Frozen samples used for the analysis were transferred into liquid nitrogen and used for total RNA extraction by means of Tri-reagent® (MRC Inc, USA). RNA was processed using the TruSeq mRNAseq sample prep kit (Illumina, Inc., CA, USA), starting from 2 µg of total RNA per sample.
The standard mRNA sample prep from Illumina was used to produce 36 bp long tags, about 25–30 millions per sample, for 16 samples (IGA Technologies, Udine, Italy).
The sequencing reads were pre-processed by removing the adaptor sequences and low quality reads using Trimmomatic54. The remaining reads were aligned to the most recent honey bee genome build (Amel 4.5)55, using Tophat256 and annotated with the newest official gene set (OGS 3.2).
Read counts for each gene were imported into R (http://www.r-project.org) for further analyses. Genes with fewer than 10 reads across all samples were removed from the analyses. The read counts were normalized using a trimmed mean of m-values (TMM) method. A generalized linear model (through the edgeR package in R)57 was used to identify differentially expressed genes (DEGs) between the treatment groups.
Genes with FDR < 0.05 were considered differentially expressed between the four treatments. One DEGs list was particularly important for the purpose of the study, we conducted a Gene Ontology analysis to determine if any biological or functional categories of genes were significantly overrepresented using DAVID Bioinformatics Resources 6.758. To conduct this analysis, the Drosophila melanogaster orthologs of the DEGs were identified using BLAST59 with an e-value cutoff of 1×10−5.
To determine virus levels, each pre-processed sample was aligned to a panel of the most common honey bee viruses19 as above. The read counts for each file were imported into R and normalized based on library size. A standard least squares ANOVA with a Tukey post hoc test was used to determine the significant changes in viral titres.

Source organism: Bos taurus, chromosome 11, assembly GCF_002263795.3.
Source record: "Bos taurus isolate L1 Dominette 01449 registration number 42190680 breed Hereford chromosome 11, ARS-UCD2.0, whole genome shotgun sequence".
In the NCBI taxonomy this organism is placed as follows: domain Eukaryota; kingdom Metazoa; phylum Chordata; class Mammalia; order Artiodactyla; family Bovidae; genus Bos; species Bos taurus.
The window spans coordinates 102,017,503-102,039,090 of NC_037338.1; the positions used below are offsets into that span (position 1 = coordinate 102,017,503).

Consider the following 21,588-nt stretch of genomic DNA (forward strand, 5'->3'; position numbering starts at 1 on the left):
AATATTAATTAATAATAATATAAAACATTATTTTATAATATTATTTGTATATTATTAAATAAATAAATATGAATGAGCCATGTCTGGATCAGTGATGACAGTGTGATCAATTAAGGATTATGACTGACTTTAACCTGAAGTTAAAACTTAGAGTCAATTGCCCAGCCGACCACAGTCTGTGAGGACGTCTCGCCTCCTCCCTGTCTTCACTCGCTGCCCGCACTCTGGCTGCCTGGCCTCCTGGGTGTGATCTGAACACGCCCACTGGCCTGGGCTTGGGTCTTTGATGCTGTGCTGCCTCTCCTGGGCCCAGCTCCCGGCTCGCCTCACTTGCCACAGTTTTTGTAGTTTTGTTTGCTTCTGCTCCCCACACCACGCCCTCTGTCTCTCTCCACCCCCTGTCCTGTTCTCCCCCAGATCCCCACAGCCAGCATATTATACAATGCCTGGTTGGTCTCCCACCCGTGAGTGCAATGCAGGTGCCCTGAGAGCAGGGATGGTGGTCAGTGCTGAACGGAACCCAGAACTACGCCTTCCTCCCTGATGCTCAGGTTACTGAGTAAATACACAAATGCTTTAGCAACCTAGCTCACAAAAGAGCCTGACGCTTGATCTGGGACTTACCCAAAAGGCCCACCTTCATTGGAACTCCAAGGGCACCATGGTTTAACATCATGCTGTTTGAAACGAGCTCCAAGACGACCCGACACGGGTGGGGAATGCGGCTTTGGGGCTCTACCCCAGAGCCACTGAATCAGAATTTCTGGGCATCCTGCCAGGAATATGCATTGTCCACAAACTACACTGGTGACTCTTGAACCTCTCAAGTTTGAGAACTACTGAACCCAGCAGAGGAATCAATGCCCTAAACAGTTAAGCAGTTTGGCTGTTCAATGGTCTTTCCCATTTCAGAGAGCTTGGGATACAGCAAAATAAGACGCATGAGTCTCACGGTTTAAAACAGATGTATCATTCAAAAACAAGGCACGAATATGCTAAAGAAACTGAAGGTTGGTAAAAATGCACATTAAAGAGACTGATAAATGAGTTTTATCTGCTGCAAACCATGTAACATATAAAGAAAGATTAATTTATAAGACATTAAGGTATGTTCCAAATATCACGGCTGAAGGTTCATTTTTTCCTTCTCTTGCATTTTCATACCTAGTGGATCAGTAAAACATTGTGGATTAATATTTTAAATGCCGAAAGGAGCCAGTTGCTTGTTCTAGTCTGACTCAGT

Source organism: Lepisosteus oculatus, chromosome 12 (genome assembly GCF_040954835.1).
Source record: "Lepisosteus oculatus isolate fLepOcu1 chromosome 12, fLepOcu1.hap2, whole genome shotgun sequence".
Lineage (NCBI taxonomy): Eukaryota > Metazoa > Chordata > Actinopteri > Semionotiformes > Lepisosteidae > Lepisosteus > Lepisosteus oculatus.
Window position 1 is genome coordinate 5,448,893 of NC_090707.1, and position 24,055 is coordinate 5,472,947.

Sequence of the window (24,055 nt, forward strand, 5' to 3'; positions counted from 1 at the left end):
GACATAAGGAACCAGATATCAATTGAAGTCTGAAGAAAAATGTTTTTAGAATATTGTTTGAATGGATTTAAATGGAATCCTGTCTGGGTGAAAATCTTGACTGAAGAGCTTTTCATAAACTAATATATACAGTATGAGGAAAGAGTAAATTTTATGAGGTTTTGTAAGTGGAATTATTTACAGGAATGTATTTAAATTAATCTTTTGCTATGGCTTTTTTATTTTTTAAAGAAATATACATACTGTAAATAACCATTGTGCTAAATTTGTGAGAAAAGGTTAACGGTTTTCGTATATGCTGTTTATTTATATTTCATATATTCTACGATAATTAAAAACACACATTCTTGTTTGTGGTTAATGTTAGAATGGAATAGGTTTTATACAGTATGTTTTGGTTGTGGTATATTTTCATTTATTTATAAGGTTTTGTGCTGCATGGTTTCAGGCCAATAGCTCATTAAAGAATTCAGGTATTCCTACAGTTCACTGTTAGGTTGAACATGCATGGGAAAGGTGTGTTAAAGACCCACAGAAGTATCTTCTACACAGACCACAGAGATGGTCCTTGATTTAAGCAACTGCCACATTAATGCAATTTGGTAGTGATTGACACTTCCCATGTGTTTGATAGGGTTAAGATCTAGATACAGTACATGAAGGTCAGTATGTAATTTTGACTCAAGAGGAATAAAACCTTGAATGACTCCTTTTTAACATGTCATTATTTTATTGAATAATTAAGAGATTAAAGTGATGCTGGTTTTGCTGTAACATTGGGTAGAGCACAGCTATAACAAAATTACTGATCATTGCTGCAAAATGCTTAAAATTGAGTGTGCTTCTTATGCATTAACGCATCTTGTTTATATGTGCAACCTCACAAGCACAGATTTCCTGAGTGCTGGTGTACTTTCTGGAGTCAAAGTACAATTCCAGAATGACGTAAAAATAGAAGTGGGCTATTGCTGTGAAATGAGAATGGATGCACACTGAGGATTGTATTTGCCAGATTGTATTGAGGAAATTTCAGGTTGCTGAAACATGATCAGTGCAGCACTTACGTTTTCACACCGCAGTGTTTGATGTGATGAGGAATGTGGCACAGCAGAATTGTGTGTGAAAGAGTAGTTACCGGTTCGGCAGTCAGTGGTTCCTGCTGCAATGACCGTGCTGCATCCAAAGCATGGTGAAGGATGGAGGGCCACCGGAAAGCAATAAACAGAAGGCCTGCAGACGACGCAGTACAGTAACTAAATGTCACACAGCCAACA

Richardson, L. L. et al. Secondary metabolites in floral nectar reduce parasite infections in bumblebees. Proc. Biol. Sci. 282, 20142471, doi:10.1098/rspb.2014.2471 (2015).
Baracchi, D., Francese, S. & Turillazzi, S. Beyond the antipredatory defence: honey bee venom function as a component of social immunity. Toxicon 58, 550–557 (2011).
De Roode, J. C., Lefèvre, T. & Hunter, M. D. Self-medication in animals. Science 340, 150–151 (2013).
Simone-Finstrom, M. D. & Spivak, M. Increased Resin Collection after Parasite Challenge: A Case of Self-Medication in Honey Bees? PLoS ONE 7, e34601 (2012).
Cremer, S., Armitage, S. A. O. & Schmid-Hempel, P. Social Immunity. Curr. Biol. 17, R693–R702 (2007).
Vaudo, A. D., Tooker, J. F., Grozinger, C. M. & Patch, H. M. Bee nutrition and floral resource restoration. Curr. Opin. Insect Sci. 10, 133–141 (2015).
Campos, M. G. et al. Pollen composition and standardization of analytical methods. J. Apicult. Res. Bee World 47, 156–163 (2008).
Brodschneider, R. & Crailsheim, K. Nutrition and health in honey bees. Apidologie 41, 278–294 (2010).
DeGrandi-Hoffman, G. & Chen, Y. Nutrition, immunity and viral infections in honey bees. Curr. Opin. Sci. 10, 170–176 (2015).
Schmehl, D. R., Teal, P. E. A., Frazier, J. L. & Grozinger, C. M. Genomic analysis of the interaction between pesticide exposure and nutrition in honey bees (Apis mellifera). J. Insect Physiol. 71, 177–190 (2014).
Alaux, C., Ducloz, F., Crauser, D. & Le Conte, Y. Diet effects on honey bee immunocompetence. Biol. Lett. 6, 562–565 (2010).
Alaux, C., Dantec, C., Parrinello, H. & Le Conte, Y. Nutrigenomics in honey bees: Digital gene expression analysis of pollen’s nutritive effects on healthy and Varroa-parasitized bees. BMC genomics 12, 496, doi:10.1186/1471-2164-12-496 (2011).
Haydak, M. H. Honey bee nutrition. Annu. Rev. Entomol. 15, 143–156 (1970).
Nazzi, F. & Le Conte, Y. Ecology of Varroa destructor the major ectoparasite of the western honey bee Apis mellifera. Annu. Rev. Entomol. 61, 417–432 (2016).